2. So I guess you could call him a Arabian Indian.

            Nope. Persians and Arabs are two completely different races of people. There are “Arab-Indian” communities in India (but more in Pakistan and Bangladesh), but as vek points out “traditional North Indian” is probably nearly indistinguishable genetically speaking from “Iranian.”

            The term “Iranian” is in fact cognate with the term “Aryan.” As well as, interestingly enough, the term “Irish.”

            1. I’d imagine that the Indo-Aryan ancestors of North Indians probably mixed with existing populations enough so that it’s not accurate to say they’re indistinguishable from Iranians. But probably true for the most part of that ancestral segment.

          3. Persian-Indian maybe, but Persians (Iranians) are not Arabs.

        2. Well he sure looks Persian to me. I guess that’s not really relevant, but it’s interesting to me how movements of people from long ago still affect our perceptions.

    2. you all racist, No one I know cared where he was from we just liked his music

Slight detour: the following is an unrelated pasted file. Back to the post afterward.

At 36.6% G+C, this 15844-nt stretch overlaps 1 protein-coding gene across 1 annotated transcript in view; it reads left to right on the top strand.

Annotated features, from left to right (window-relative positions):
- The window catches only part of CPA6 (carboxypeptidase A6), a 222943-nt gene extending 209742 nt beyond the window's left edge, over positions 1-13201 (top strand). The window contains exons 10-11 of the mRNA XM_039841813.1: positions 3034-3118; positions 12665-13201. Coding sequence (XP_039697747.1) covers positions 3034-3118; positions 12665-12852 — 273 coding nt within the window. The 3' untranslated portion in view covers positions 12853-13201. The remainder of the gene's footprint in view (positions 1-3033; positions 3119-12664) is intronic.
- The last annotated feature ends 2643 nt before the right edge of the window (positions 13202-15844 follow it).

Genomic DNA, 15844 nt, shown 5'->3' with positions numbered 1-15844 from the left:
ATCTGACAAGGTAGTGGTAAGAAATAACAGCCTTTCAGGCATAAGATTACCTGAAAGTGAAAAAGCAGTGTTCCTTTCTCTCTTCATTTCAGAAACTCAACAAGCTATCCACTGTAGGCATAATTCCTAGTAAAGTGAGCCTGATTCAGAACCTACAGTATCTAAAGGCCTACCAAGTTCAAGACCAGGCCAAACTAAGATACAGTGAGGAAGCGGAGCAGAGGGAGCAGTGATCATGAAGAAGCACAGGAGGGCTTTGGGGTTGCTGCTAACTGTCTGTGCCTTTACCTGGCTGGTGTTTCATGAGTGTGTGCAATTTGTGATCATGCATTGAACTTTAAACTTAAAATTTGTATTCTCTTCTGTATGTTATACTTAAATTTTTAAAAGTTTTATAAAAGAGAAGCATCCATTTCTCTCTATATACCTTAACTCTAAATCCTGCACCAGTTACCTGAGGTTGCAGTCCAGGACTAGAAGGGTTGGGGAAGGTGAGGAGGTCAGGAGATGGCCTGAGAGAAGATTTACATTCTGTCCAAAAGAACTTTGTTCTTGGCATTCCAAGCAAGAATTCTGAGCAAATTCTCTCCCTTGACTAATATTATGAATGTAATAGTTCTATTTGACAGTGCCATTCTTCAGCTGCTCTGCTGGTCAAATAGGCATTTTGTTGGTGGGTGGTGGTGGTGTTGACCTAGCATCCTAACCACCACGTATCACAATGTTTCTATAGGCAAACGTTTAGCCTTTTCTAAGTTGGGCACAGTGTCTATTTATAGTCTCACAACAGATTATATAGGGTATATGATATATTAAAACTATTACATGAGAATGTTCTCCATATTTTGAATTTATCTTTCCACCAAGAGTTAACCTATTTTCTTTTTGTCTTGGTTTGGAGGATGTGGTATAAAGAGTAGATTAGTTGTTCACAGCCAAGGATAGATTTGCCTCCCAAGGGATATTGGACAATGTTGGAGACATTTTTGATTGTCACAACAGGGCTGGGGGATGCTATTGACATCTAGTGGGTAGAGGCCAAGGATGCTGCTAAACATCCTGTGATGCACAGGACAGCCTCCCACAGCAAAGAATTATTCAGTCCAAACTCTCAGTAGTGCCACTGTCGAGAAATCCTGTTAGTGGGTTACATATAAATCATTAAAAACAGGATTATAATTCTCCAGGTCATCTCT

1. His look was unconventional and thus a topic of interest. And everyone knows Indians (dots) are the real racists.

  3. Playing the lead well doesn’t necessarily make the film, but playing it badly can certainly ruin it. I don’t know whether The Doors movie would have been great otherwise, but Val Kilmer’s portrayal of Jim Morrison was so bad, how could anyone ever tell? I guess it’s easier to play a fictional character because nobody already knows what that person was like. If Malek nails Mercury, good for him.

    The other problem with a biopic is that you’re telling a story that happened over the course of 15 years in two hours. The only way to really tell an interesting story in that short amount of time is to do what Scorsese did in Raging Bull, you give a long time to telling moments and just let the audience fill in the rest, whether they know the story or not.